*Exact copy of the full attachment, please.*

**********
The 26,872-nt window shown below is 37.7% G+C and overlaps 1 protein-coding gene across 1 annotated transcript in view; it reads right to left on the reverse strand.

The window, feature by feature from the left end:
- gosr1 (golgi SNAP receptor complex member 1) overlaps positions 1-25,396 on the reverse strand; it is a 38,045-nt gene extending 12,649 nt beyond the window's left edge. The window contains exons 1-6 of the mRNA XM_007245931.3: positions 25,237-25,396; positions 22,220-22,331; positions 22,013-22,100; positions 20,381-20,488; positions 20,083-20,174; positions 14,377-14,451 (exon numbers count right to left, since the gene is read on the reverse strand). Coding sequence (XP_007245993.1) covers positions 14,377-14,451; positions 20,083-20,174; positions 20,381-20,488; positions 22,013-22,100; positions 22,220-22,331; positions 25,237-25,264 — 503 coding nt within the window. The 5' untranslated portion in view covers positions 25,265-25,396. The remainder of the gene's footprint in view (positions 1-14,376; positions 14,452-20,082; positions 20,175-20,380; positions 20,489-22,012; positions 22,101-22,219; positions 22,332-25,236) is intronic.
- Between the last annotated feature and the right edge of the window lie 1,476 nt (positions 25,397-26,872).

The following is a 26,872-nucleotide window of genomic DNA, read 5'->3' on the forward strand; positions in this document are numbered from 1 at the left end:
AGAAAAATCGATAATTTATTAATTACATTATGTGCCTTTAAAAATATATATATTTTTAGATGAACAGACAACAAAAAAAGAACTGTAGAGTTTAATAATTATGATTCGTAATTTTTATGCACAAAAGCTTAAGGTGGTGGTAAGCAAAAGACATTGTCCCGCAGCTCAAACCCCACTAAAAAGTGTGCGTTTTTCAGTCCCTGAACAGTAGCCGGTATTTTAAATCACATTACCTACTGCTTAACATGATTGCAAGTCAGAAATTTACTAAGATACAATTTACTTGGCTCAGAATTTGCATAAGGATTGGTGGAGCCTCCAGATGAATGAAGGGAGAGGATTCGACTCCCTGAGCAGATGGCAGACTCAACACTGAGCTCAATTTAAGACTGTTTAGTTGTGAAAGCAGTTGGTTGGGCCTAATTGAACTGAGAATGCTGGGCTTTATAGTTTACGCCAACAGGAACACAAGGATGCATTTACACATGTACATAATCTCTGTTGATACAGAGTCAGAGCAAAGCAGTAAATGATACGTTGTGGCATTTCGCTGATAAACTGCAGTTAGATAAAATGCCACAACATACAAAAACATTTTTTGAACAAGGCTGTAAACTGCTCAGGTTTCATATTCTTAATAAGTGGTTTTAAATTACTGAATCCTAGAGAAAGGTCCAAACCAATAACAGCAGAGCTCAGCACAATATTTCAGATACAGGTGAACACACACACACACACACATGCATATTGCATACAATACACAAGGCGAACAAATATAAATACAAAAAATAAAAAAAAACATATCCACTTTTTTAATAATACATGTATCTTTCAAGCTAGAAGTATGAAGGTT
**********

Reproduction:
The 26,872-nt window shown below is 37.7% G+C and overlaps 1 protein-coding gene across 1 annotated transcript in view; it reads right to left on the reverse strand.

The window, feature by feature from the left end:
- gosr1 (golgi SNAP receptor complex member 1) overlaps positions 1-25,396 on the reverse strand; it is a 38,045-nt gene extending 12,649 nt beyond the window's left edge. The window contains exons 1-6 of the mRNA XM_007245931.3: positions 25,237-25,396; positions 22,220-22,331; positions 22,013-22,100; positions 20,381-20,488; positions 20,083-20,174; positions 14,377-14,451 (exon numbers count right to left, since the gene is read on the reverse strand). Coding sequence (XP_007245993.1) covers positions 14,377-14,451; positions 20,083-20,174; positions 20,381-20,488; positions 22,013-22,100; positions 22,220-22,331; positions 25,237-25,264 — 503 coding nt within the window. The 5' untranslated portion in view covers positions 25,265-25,396. The remainder of the gene's footprint in view (positions 1-14,376; positions 14,452-20,082; positions 20,175-20,380; positions 20,489-22,012; positions 22,101-22,219; positions 22,332-25,236) is intronic.
- Between the last annotated feature and the right edge of the window lie 1,476 nt (positions 25,397-26,872).

The following is a 26,872-nucleotide window of genomic DNA, read 5'->3' on the forward strand; positions in this document are numbered from 1 at the left end:
AGAAAAATCGATAATTTATTAATTACATTATGTGCCTTTAAAAATATATATATTTTTAGATGAACAGACAACAAAAAAAGAACTGTAGAGTTTAATAATTATGATTCGTAATTTTTATGCACAAAAGCTTAAGGTGGTGGTAAGCAAAAGACATTGTCCCGCAGCTCAAACCCCACTAAAAAGTGTGCGTTTTTCAGTCCCTGAACAGTAGCCGGTATTTTAAATCACATTACCTACTGCTTAACATGATTGCAAGTCAGAAATTTACTAAGATACAATTTACTTGGCTCAGAATTTGCATAAGGATTGGTGGAGCCTCCAGATGAATGAAGGGAGAGGATTCGACTCCCTGAGCAGATGGCAGACTCAACACTGAGCTCAATTTAAGACTGTTTAGTTGTGAAAGCAGTTGGTTGGGCCTAATTGAACTGAGAATGCTGGGCTTTATAGTTTACGCCAACAGGAACACAAGGATGCATTTACACATGTACATAATCTCTGTTGATACAGAGTCAGAGCAAAGCAGTAAATGATACGTTGTGGCATTTCGCTGATAAACTGCAGTTAGATAAAATGCCACAACATACAAAAACATTTTTTGAACAAGGCTGTAAACTGCTCAGGTTTCATATTCTTAATAAGTGGTTTTAAATTACTGAATCCTAGAGAAAGGTCCAAACCAATAACAGCAGAGCTCAGCACAATATTTCAGATACAGGTGAACACACACACACACACACATGCATATTGCATACAATACACAAGGCGAACAAATATAAATACAAAAAATAAAAAAAAACATATCCACTTTTTTAATAATACATGTATCTTTCAAGCTAGAAGTATGAAGGTT